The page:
What Can Investors Learn from a GREXIT?

With a new bailout plan agreed upon and further austerity measures on the horizon, it looks as if a Greek exit from the EU may have been averted for the time being.

Nevertheless, there are a few things that can be learnt from the recent Eurozone situation and talks of a possible Grexit.

Looking Back & Timeline

Looking back, severe cuts to government spending imposed by former Greek Prime Minister George Papandreou in 2009 proved to be inadequate in preventing a Eurozone bailout.

In May 2010 Greece was provided with a €10 billion bailout, and 2011 saw billions more provided to Greece on the basis that austerity measures will be put into place and spending would be cut drastically.

Despite these measures, Greece saw its fourth bailout in October 2012, with increasing unemployment and a spiraling debt burden becoming increasingly rampant throughout the country.

The Greek economy currently only constitutes around 3% of the total GDP of the Eurozone.

Unfortunately it appears as if Greece’s financial situation was already quite dire before entering the Eurozone, with a large amount of public debt and out-of-control public spending. Some even argue that the extent of this situation was downplayed or minimized in order for Greece to gain entry in the first place.

With the election of the anti-austerity Syriza party this year it seemed increasingly certain that the Greek government was not going to impose further austerity measures on its population.

Newly elected Alexis Tsipras’ argument was that the efforts and sacrifices made in order to resolve Greece’s financial situation was simply not worth the overall social and cultural cost.

Contentious Bailout Proposals

The proposals submitted by the Troika – consisting of the European Commission, the International Monetary Fund (IMF) and the European Central Bank – presented a number of issues for the new Greek government.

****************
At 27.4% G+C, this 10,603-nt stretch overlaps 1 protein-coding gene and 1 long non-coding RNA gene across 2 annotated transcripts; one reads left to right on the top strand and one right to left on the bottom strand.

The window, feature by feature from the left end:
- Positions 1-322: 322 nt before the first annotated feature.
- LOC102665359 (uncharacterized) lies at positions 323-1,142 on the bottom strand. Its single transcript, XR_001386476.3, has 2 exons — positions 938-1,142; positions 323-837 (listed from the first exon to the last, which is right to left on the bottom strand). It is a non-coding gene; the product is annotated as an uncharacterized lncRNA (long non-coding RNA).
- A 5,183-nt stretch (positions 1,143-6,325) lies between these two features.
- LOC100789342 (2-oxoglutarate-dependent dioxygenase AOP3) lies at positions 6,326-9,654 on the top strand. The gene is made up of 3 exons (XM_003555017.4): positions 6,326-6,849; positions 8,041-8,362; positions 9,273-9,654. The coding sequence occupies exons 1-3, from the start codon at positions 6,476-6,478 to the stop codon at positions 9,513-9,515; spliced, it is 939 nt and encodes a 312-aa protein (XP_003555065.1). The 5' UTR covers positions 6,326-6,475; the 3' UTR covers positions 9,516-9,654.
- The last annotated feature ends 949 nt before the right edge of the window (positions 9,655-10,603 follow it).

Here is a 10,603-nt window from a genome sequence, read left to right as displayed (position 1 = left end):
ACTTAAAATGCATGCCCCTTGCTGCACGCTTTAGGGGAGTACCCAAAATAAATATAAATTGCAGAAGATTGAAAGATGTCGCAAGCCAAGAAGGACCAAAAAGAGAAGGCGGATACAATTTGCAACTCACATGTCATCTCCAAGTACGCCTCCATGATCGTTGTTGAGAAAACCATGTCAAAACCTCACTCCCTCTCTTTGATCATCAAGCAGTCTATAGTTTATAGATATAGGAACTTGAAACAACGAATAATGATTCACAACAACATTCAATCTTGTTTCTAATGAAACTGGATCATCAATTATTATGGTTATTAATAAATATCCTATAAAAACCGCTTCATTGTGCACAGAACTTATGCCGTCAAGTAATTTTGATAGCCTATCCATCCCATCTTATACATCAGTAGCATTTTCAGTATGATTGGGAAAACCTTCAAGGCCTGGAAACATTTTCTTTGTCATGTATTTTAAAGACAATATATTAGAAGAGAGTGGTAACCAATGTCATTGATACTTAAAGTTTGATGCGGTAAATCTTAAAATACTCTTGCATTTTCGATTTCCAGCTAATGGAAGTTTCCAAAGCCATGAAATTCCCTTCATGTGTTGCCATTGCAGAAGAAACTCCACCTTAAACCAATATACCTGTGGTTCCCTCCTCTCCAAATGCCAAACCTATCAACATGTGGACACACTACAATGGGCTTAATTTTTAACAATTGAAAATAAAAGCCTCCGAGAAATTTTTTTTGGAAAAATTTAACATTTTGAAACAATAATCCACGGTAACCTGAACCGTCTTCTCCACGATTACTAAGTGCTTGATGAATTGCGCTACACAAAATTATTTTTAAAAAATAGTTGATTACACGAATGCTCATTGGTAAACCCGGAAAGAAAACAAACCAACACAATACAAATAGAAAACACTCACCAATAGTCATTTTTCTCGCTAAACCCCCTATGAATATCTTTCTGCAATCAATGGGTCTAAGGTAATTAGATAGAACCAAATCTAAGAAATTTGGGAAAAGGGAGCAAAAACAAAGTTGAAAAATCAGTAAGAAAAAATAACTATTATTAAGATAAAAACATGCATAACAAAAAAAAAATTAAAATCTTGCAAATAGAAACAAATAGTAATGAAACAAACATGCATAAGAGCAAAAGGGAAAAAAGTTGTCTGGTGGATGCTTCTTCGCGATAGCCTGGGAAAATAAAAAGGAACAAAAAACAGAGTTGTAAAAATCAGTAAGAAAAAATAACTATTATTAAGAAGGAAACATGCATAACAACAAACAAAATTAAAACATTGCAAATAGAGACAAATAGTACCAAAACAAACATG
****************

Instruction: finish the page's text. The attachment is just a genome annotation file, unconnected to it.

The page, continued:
Tax increases and an end to numerous exemptions and discounts were among some of the sticking points.

Greece’s elderly population were also targeted by the Troika, with a proposed increase of the retirement age to 67, and a number of disincentives to be put into place to deter workers from early retirement.

Looking Forward to an Uncertain Future

Anti-competition laws and billions of euros of annual tax evasion continue to plague Greece, affecting its ability to recover and begin moving forward from its financial crisis.

What’s more, with businesses continuing to shut down across the country and tens of thousands of young people moving out of the country, the likelihood of Greece recovering in the near future appears slimmer and slimmer.

It looks as if investors would do well to be cautious of Greek interests for the foreseeable future; however, it cannot be said with any degree of certainty what is in store for Greece and its anti-austerity government.

Opinion from some quarters is that Greece needs to produce its own currency if it is to pay off its debts, and this will be devalued against the euro leading to cheap exports for the country. This could potentially result in a gradual growth and the beginning of a Greek recovery. Thus, the possibility of a Grexit, may have simply been postponed until a later time.

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